What will happen if ocean warming continues？
Aug 17, 2022
Why are the oceans warming？
In the last hundred years or so, human society and industrial activities have been burning fossil fuels such as coal, oil, and natural gas that have accumulated in the earth's interior for billions of years, releasing large amounts of greenhouse gases such as carbon dioxide, which has pushed up the concentration of greenhouse gases in the atmosphere. For the past 800,000 years, the concentration of CO2 in the atmosphere has fluctuated between 170 and 300 ppm, while the current atmospheric CO2 concentration has exceeded 410 ppm due to human activity emissions.
Greenhouse gases cause a greenhouse effect, and more and more greenhouse gases are covering the earth like a quilt, making the earth constantly "warmed up" and increasing the energy of the earth's climate system, which is global warming. At the same time, because water can store more power than air (the specific heat capacity and density of water is greater than air), more than 90% of the increased energy of global warming is stored in the ocean, making the seawater warmer. Thus, the ocean's energy changes directly respond to global climate change. To know how much global warming has occurred, we must know how much the oceans have warmed! Ocean heat content has become one of the best indicators of global warming.
The total ocean warming in the last 60 years amounted to 3.8×1023 Joules. The ocean's average temperature from 0 to 2000 meters deep increased by about 0.13°C, equivalent to 1700 times China's total annual electricity production in 2017.
How to deal with ocean warming？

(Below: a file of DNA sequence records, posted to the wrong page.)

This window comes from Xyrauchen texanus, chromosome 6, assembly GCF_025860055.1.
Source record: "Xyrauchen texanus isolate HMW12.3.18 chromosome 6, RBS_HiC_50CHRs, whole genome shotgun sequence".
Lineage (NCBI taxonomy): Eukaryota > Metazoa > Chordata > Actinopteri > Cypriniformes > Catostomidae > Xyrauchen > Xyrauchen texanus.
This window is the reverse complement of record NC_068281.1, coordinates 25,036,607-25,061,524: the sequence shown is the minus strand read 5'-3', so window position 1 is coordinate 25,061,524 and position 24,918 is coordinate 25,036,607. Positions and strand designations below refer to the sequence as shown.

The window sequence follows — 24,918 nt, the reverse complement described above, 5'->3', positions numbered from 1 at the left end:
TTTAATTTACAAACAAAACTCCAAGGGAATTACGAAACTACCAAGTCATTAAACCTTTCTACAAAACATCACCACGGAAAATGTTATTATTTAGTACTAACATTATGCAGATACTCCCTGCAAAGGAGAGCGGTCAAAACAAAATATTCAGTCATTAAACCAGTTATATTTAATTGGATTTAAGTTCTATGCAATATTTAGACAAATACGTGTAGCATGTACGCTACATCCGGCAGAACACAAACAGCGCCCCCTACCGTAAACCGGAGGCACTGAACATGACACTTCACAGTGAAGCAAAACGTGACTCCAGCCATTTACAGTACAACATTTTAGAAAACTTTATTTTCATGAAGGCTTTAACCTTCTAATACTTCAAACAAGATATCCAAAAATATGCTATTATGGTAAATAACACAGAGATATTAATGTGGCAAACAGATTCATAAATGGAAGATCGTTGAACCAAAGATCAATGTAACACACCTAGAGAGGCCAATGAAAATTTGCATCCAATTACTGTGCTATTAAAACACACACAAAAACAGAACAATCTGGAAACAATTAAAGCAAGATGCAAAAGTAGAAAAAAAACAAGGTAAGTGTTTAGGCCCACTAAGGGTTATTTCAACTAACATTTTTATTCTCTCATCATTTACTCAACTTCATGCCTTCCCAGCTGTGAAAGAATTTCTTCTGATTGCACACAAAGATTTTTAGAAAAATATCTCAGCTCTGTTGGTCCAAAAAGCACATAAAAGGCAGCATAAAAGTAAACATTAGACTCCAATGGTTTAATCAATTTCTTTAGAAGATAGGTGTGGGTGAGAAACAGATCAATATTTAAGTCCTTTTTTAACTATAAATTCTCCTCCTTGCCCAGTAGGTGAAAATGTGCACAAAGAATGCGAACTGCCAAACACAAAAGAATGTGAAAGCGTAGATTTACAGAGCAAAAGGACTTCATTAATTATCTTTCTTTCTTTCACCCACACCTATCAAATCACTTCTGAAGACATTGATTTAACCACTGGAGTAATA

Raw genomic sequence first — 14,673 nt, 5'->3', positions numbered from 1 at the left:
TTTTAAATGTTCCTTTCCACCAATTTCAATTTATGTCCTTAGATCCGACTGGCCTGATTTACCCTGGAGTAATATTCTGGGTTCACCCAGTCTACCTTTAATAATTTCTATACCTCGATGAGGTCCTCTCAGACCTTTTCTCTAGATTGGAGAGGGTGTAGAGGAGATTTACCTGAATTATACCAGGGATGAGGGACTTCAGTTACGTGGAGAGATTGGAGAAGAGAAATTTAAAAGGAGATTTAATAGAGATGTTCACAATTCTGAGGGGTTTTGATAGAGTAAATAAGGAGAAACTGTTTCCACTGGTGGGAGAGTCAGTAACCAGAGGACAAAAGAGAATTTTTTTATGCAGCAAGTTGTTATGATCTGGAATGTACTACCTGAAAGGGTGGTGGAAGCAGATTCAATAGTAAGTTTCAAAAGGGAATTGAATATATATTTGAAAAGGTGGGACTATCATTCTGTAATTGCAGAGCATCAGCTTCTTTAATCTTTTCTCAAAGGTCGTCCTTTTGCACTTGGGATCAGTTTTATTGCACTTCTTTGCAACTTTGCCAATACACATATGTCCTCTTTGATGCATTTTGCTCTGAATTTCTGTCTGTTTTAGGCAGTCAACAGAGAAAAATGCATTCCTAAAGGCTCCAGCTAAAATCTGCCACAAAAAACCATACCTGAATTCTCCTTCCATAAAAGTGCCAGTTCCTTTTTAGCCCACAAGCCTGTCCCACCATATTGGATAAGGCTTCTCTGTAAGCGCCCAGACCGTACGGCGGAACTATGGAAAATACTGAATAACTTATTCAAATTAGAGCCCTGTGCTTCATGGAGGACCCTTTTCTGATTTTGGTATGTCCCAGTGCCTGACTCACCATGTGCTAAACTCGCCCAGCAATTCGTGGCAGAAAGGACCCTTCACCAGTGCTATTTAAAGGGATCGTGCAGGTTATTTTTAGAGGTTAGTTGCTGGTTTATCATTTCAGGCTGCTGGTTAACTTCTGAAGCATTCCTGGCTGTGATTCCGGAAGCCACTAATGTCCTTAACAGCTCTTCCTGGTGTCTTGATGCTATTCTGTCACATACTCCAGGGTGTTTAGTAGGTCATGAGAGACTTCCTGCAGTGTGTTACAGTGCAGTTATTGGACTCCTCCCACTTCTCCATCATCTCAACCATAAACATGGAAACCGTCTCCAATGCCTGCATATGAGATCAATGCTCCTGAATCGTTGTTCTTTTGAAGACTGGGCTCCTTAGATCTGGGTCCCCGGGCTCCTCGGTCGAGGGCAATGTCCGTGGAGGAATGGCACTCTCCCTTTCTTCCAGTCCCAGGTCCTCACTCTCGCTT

What about the future? It is imperative to achieve the Paris Agreement's goals, which aim to keep the global average temperature rise to 2°C and put effort into keeping it to 1.5°C. If the Paris Agreement target can be achieved, the temperature will rise by up to 1°C in the 21st century, which can significantly reduce the impact and risk of global warming. To achieve the Paris Agreement's temperature control targets, all countries worldwide must work toward a gradual reduction in greenhouse gas emissions and eventually reach net zero emissions.
On September 22, 2020, at the general debate of the 75th session of the United Nations General Assembly, China announced to the world that it will increase its national contribution, adopt more robust policies and measures, and strive to reach peak CO2 emissions by 2030, and strive to achieve "carbon neutrality" by 2060. This is our solemn commitment to the goals of the Paris Agreement and the "community of human destiny."
However, due to the slow and lagging nature of the ocean's response to climate change, the effects of past carbon emissions, such as ocean warming, will continue for at least several decades. Even if the Paris Agreement is achieved, ocean warming will not be halted this century. This phenomenon underscores the critical role of the oceans in global climate change.
Therefore, from the perspective of the oceans, addressing the range of changes and crises that will occur in the future will require reducing emissions and green, sustainable development and reducing risks by the goals of the Paris Agreement. At the same time, for the changes that cannot be avoided, it is essential to adapt to the changes and prepare in advance to deal with the risks brought by the changes.
LEFEET is here to urge everyone to conserve energy and cut emissions in order to safeguard the ocean as a whole.